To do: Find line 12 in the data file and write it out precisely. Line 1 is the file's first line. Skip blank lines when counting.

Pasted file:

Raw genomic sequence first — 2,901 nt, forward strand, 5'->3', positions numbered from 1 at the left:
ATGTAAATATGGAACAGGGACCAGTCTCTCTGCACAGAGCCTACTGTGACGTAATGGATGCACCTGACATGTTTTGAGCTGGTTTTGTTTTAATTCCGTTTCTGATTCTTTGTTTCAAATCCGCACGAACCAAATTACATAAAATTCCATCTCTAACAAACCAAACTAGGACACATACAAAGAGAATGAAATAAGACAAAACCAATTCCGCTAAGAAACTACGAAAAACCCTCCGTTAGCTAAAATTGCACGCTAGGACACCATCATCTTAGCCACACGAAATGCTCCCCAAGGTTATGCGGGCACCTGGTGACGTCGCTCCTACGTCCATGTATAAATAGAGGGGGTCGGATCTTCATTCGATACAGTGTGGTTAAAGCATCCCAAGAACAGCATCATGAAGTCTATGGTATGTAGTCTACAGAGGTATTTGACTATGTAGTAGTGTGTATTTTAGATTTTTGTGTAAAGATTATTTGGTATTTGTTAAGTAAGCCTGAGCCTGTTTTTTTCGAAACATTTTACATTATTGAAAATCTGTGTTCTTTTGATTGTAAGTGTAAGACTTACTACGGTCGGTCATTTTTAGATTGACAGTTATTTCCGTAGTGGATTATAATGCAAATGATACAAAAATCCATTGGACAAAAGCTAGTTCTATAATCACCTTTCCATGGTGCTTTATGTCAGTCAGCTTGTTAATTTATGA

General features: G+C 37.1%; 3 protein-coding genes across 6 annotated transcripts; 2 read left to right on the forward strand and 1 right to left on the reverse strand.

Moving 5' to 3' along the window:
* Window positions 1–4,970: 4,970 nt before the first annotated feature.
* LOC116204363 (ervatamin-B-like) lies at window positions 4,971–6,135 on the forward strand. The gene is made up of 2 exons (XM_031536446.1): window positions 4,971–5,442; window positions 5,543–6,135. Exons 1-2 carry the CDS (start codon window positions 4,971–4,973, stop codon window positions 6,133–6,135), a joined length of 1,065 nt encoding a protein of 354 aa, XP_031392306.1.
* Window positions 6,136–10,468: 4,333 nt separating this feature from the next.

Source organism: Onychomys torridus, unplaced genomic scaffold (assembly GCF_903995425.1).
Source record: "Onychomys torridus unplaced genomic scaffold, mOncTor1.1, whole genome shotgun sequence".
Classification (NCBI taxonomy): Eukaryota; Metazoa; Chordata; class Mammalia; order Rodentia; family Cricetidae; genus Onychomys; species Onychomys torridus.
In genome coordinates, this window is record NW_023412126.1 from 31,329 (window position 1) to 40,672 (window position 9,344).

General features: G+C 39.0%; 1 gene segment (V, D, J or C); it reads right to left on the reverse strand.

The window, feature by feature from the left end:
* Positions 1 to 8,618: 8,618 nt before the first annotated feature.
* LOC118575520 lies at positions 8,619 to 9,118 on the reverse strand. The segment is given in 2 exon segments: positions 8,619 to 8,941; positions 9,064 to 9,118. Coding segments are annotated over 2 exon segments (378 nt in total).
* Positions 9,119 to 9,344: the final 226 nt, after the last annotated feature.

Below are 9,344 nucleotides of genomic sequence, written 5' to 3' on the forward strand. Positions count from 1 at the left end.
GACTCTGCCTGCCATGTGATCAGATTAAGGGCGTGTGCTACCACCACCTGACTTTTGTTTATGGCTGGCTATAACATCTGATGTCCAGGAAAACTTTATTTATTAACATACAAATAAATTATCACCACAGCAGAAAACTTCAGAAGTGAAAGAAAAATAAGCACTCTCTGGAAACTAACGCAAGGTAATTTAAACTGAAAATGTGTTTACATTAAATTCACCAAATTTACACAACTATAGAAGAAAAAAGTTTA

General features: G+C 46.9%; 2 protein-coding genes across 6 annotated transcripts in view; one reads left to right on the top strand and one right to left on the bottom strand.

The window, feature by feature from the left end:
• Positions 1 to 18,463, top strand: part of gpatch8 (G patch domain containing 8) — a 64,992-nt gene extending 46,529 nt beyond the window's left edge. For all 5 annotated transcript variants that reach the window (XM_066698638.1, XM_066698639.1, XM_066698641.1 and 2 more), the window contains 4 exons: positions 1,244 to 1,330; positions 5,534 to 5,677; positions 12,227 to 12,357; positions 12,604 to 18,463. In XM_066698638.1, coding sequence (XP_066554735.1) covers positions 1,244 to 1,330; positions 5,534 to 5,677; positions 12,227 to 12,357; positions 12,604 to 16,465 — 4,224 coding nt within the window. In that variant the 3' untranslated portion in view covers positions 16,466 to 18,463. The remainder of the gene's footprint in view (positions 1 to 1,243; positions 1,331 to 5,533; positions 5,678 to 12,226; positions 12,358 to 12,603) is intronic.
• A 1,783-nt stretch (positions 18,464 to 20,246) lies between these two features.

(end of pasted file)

General features: G+C 39.0%; 1 gene segment (V, D, J or C); it reads right to left on the reverse strand.